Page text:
SWE/CS 332 In Class Exercise # 21
November 8, 2017

Name(s):
Consider Bloch's InstrumentedHashSet, ForwardingSet, and InstrumentedSet examples:
// Broken:  Inheritance violates encapsulation!
// Approach is not general; 1) limited to specific class, 2) only works for mutable types
public class InstrumentedHashSet<E> extends HashSet<E>{ 
   private int addCount = 0;	
   public InstrumentedHashSet() {}

   @Override public boolean add(E e){ 
      addCount++; 
      return super.add(e); 
   }
   @Override public boolean addAll(Collection<? extends E> c){ 
       // What to do with addCount?
       return super.addAll(c); 
   }
   public int getAddCount(){ return addCount; }
}



// Re-usable wrapper uses composition instead of inheritance // Note power of the implemented interface public class ForwardingSet<E> implements Set<E> { private final Set<E> s; public ForwardingSet(Set<E> s){ this.s = s; } @Override public boolean add(E e) { return s.add(e); } @Override public boolean remove(Object o){ return s.remove(o); } @Override public boolean equals(Object o){ return s.equals(o); } @Override public boolean hashCode() { return s.hashCode(); } @Override public String toString() { return s.toString(); } // Other forwarded methods from Set interface omitted }

// Implementation details in underlying set are encapsulated again public class InstrumentedSet<E> extends ForwardingSet<E>{ private int addCount = 0; public InstrumentedSet(Set<E> s){ super(s); } @Override public boolean add(E e){ addCount++; return super.add(e); } @Override public boolean addAll(Collection<? extends E> c) { addCount += c.size(); return super.addAll(c); } public int getAddCount(){ return addCount; } }

Consider also the following client code:
   Set<String> r = new HashSet<String>();
   r.add("ant"); r.add("bee");

   Set<String> sh = new InstrumentedHashSet<String>();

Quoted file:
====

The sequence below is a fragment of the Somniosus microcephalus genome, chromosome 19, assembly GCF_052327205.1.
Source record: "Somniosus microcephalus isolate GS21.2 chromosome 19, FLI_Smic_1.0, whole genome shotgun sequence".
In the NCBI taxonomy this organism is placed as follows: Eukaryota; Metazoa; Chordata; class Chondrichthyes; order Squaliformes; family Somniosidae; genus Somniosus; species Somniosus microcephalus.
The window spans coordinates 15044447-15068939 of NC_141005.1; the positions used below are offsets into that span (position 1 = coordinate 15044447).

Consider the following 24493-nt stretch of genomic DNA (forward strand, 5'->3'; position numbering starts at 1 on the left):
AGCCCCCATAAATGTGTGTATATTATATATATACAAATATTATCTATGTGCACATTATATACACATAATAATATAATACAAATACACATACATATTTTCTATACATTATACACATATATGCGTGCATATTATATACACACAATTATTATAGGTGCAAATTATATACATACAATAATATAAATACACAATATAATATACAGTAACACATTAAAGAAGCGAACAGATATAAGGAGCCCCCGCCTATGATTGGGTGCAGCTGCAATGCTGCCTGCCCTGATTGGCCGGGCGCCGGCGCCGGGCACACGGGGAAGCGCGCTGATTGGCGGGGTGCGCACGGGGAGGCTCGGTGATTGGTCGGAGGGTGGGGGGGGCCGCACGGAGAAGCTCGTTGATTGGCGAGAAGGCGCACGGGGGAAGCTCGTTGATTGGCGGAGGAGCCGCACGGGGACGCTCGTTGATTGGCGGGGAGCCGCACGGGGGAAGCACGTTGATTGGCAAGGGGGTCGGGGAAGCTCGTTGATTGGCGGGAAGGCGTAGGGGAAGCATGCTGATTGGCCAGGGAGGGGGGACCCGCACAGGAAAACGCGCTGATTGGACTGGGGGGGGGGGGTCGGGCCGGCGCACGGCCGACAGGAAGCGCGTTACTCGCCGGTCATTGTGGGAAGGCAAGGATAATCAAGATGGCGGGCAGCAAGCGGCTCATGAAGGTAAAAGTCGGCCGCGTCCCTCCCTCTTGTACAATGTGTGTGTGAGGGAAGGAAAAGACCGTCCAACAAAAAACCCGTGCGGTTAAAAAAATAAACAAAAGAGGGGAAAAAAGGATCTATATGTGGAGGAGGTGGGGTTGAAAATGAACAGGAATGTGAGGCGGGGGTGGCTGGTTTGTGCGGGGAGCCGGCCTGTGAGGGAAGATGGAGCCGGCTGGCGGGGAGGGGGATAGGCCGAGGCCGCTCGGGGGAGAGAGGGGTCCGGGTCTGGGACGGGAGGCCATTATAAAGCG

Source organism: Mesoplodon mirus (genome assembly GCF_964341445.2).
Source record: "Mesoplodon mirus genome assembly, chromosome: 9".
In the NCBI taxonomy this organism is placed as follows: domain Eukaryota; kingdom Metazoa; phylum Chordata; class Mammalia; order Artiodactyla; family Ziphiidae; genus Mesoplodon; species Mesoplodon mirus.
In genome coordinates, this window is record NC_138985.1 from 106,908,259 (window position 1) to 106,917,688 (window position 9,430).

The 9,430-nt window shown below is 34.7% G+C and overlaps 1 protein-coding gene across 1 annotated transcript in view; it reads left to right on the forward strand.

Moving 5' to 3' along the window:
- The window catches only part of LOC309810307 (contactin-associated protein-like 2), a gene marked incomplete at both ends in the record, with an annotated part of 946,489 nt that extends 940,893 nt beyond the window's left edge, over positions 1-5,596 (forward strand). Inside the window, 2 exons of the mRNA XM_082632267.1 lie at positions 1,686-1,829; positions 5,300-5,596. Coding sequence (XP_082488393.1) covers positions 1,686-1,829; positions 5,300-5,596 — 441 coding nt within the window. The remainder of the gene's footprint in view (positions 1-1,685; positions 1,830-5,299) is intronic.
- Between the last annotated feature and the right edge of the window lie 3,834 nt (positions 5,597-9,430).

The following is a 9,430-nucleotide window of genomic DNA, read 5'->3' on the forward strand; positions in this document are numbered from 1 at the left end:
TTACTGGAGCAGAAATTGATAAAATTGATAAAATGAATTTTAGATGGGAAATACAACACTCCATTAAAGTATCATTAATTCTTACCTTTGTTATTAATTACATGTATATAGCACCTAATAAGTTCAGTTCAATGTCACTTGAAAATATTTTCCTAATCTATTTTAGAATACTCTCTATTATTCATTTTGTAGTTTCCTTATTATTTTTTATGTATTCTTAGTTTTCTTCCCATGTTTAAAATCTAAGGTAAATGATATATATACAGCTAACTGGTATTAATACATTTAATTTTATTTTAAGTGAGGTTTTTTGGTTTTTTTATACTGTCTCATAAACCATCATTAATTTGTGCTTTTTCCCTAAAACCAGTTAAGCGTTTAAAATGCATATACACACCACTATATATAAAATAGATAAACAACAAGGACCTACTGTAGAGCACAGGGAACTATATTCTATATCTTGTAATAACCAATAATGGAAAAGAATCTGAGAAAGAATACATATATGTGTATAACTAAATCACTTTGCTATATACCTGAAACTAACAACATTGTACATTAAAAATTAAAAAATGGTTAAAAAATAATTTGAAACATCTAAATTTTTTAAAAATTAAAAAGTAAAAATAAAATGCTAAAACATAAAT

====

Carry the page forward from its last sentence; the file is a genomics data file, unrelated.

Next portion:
sh.addAll(r);

   Set<String> s =  new InstrumentedSet<String>(r);
   s.add("ant"); s.add("cat");

   Set<String> t = new InstrumentedSet<String>(s);
   t.add("dog");

   r.remove("bee"); s.remove("ant");
  1. How do you think the addCount variable should be updated in the addAll() method in InstrumentedHashSet?


    • Why is this an unpleasant question? Is the answer documented anywhere? Should it be?


    • What does the answer say about inheritance?


    • Does equals() behave correctly in InstrumentedHashSet?


  2. Given your previous answer, what is the value of sh.addCount at the end of the computation?


  3. Consider the InstrumentedSet solution. Besides being correct (always a plus!) why is it more general than the InstrumentedHashSet solution?


  4. At the end of the computation, what are the values of: r, s, and t?


  5. What would a call to s.getAddCount() return at the end of the computation?


  6. At the end of the computation, what are the values of: r.equals(s), s.equals(t), and t.equals(s)?


    • Are there any problems with the equals() contract?


  7. Would this still work if you globally replaced sets with lists?


  8. Would this still work if you globally replaced sets with collections?

Note: There is a lot going on in this example. I highly recommend that you play with the code until you understand it.